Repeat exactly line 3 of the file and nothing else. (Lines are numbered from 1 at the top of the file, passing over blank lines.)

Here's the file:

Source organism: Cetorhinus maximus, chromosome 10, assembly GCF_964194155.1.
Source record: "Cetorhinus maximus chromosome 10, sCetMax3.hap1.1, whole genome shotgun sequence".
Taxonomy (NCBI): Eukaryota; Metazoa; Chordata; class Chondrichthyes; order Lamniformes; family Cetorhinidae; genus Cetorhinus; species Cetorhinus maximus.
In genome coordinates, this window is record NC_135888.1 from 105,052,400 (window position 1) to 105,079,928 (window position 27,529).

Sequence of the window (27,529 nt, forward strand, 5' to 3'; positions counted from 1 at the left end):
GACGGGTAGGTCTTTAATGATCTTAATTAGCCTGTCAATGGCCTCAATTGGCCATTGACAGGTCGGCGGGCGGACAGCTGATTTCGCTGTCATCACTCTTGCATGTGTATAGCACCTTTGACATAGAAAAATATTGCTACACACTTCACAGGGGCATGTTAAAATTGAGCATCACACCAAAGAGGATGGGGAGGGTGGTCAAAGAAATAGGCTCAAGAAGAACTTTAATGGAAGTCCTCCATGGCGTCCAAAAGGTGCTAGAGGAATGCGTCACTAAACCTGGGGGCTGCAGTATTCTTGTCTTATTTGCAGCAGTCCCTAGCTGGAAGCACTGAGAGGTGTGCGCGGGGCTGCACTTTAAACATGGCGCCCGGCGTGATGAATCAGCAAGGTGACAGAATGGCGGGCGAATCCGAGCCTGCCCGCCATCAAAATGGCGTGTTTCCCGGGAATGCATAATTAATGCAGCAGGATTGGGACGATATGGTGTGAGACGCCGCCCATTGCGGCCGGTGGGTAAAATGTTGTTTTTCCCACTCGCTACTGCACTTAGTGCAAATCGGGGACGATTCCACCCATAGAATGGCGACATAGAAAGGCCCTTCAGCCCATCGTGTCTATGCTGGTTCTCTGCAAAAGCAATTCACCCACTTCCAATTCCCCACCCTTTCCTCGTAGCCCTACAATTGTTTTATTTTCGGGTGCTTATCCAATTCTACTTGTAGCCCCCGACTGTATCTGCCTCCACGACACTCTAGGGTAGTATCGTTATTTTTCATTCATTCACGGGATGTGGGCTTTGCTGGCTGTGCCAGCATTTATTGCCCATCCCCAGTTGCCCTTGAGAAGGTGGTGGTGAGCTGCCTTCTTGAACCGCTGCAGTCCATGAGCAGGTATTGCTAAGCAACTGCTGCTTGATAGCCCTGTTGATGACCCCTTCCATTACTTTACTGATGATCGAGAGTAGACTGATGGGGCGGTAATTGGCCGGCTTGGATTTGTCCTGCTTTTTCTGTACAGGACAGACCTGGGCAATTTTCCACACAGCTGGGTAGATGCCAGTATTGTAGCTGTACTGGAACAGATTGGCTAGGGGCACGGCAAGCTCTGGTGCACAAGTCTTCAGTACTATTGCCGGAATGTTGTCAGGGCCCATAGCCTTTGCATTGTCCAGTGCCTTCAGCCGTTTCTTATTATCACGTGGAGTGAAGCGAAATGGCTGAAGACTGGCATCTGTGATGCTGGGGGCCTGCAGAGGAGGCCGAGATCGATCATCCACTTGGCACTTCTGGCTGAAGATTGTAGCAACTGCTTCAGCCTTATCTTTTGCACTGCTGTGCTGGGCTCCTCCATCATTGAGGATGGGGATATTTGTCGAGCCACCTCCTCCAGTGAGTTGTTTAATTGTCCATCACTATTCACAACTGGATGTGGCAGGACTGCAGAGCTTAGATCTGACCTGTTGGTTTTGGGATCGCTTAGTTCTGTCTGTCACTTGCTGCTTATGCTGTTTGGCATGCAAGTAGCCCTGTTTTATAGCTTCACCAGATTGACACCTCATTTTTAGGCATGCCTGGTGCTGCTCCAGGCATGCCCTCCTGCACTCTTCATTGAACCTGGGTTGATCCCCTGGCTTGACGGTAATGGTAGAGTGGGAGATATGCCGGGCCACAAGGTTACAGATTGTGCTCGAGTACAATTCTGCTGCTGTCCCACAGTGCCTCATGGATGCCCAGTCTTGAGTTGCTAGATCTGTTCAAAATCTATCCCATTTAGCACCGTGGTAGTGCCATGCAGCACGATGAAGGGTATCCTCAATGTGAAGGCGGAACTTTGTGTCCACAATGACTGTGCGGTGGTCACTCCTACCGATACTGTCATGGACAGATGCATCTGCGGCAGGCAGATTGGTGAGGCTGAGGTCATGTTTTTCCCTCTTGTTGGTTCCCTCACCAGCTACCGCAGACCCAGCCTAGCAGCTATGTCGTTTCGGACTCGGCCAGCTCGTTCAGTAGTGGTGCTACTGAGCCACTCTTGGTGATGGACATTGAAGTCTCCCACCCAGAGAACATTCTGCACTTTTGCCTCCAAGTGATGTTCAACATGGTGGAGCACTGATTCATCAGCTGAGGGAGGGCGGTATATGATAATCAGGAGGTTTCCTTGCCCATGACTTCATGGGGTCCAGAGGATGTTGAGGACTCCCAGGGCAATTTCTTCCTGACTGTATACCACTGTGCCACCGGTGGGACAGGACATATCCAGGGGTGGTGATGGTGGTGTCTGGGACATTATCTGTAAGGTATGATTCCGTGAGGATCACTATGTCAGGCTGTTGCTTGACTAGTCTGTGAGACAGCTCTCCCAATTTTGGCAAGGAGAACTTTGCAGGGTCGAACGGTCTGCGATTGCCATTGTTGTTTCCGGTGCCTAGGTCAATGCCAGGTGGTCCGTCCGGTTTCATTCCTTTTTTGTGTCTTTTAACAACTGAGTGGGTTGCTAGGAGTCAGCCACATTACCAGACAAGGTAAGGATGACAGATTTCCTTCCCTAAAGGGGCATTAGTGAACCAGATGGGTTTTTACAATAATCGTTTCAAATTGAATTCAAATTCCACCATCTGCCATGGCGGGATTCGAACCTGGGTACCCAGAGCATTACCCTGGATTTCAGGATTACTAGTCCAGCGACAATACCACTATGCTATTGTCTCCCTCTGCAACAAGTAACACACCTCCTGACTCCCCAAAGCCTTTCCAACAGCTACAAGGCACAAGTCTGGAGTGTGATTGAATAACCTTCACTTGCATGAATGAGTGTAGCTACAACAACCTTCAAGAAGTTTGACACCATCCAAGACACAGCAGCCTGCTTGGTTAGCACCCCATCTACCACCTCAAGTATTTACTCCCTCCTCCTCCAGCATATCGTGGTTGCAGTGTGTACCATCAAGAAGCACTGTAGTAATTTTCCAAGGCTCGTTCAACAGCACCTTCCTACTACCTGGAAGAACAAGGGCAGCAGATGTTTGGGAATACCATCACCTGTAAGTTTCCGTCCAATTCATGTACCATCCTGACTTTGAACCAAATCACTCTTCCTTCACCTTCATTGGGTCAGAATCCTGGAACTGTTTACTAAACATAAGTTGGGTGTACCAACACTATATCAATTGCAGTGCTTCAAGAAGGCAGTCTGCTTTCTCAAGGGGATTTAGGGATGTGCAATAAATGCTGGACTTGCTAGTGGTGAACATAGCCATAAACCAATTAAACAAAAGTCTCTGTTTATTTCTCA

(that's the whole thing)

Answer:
Taxonomy (NCBI): Eukaryota; Metazoa; Chordata; class Chondrichthyes; order Lamniformes; family Cetorhinidae; genus Cetorhinus; species Cetorhinus maximus.